I won't say that's always a mistake, but I'm quite certain that's always a mistake. I don't know how started that myth about I2C and lowering pull-up resistors. It's highly unlikely that your coupled noise equivalent output impedance is in the range of less than 1K unless you're running an insanely long I2C bus. Lower pull-up resistors were mandated by higher clock frequencies to overcome the capacitance of the bus tracks, but that has severe drawbacks, that results in larger rising edge slew rate, which most of the time results in higher crosstalk, it's true that the worst case scenario should be rising edge agains open collector pulled up line which shouldn't result in data corruption, but in reality, just with 5cm of unguarded tracks and 2.2K pull-ups I've been able to capture data flipping from 0 to 1 at the receiving side, so it's better to stick with the regular 4.7K resistors and either keep your buses short, slow and guarded, or if you can't avoid it because you need the speed and your capacitance is high, go no further down 2K and design your PCB with the utmost care including series resistors for every bus driver so that falling edges have controled slew rate, which is in fact one of the greatests noise sources on any I2C bus.

Best regards

DavidAlfa:

--- Quote from: Sueco on February 24, 2024, 01:02:10 pm ---This worked well, but is far from ideal

--- End quote ---
Minimal assembly tasks. Minimal costs.... Everything here is far from ideal.
Your company chose the cheapest path, lowest cost mcu, lowest cost everything, now deal with the consequences.  :-//
This sounds so familiar to me... you might work in the same company as I do!
They're just a bunch of lazy people earning the big money as "coffee" engineers. All they do is blahblah and take more coffee.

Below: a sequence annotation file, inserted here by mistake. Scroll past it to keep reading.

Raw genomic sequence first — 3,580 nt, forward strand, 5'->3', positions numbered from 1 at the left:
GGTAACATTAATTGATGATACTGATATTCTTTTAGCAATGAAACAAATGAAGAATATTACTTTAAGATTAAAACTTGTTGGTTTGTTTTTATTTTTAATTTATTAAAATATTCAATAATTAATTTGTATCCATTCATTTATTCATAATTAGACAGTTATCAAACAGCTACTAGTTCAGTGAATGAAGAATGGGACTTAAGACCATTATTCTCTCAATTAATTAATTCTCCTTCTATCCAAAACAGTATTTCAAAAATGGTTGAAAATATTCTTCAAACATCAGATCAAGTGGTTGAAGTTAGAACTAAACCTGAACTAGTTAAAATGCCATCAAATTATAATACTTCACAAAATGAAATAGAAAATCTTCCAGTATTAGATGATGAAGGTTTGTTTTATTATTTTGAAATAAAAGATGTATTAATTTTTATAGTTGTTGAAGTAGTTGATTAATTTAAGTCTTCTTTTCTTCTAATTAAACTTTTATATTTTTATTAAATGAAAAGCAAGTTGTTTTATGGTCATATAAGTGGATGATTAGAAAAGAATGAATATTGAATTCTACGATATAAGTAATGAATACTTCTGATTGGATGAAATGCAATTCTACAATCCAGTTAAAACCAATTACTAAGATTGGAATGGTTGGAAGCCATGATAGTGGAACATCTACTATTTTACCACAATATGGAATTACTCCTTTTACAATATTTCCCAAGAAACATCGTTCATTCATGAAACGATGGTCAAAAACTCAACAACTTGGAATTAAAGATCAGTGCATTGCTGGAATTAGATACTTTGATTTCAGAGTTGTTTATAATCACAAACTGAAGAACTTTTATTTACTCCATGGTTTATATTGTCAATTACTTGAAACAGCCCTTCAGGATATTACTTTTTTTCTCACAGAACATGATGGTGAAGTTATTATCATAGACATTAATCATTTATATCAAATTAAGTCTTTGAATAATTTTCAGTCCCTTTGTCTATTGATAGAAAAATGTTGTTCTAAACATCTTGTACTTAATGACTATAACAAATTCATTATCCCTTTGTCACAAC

Why go so cheap? You have the STM32G030 series for 30-35 cents:
https://www.lcsc.com/product-detail/Microcontroller-Units-MCUs-MPUs-SOCs_STMicroelectronics-STM32G030F6P6TR_C529330.html

You should already know I2C isn't meant for extremely noisy environments like this. Neither SPI.
I would expect a 4-layer pcb with all digital signals sandwiched inside, heavily shielded by grounded planes.
The crosstalk you're talking about could very well be poor VDD decoupling, causing the switching noise to go everywhere.
I've seen (And fixed) 20KW UPS... they had a PIC inside, they had no fancy pcbs, lots of TH, long traces...

Sueco:
Hi,

I completely agree with your statements, the first batch of HMIs work fine using I2C after the required firmware modifications, however let me point out that we switched to SPI just to improve the overall performance.


--- Quote from: DavidAlfa on February 24, 2024, 05:55:13 pm ---Why go so cheap? You have the STM32G030 series for 30-35 cents

--- End quote ---

That's because it's a saving enough to buy a brand new SMD over, that's very much required, after purchasing 5kpcs.


--- Quote from: DavidAlfa on February 24, 2024, 05:55:13 pm ---You should already know I2C isn't meant for extremely noisy environments like this. Neither SPI.
I would expect a 4-layer pcb with all digital signals sandwiched inside, heavily shielded by grounded planes.
The crosstalk you're talking about could very well be poor VDD decoupling, causing the switching noise to go everywhere.
I've seen (And fixed) 20KW UPS... they had a PIC inside, they had no fancy pcbs, lots of TH, long traces...

--- End quote ---

I have I2C eeproms in the inverter control card itself and encoder ICs for absolute position feedback with no unsurmountable problems. An early revision of the HMI using I2C based on a PIC16F18323, however the poor documentation of the CH32V003 makes it slightly more difficult to properly ascertain any possible lockups, however they seem related to the LCD controller. Obvioiusly the PCB is a 2 layer one. SPI is behaving much more robustly, with unnoticeable transmission errors, probably because the lines are driven properly. The crosstalk I was referring to is inherent to the weak high level driving of I2C, I've measured up to 1.5V of transient voltage drop on SDA when SCL is driven low when there isn't enough guarding between them. However I'm digressing myself, the main problem with CH32V003 is the poor implementation of SPI modes 1 and 3, that might result in unpredictable behaviour if it's not taken into account, I'd dare to say that I'd avoid using DMA in these modes at any rate with this particular MCU.

Best regards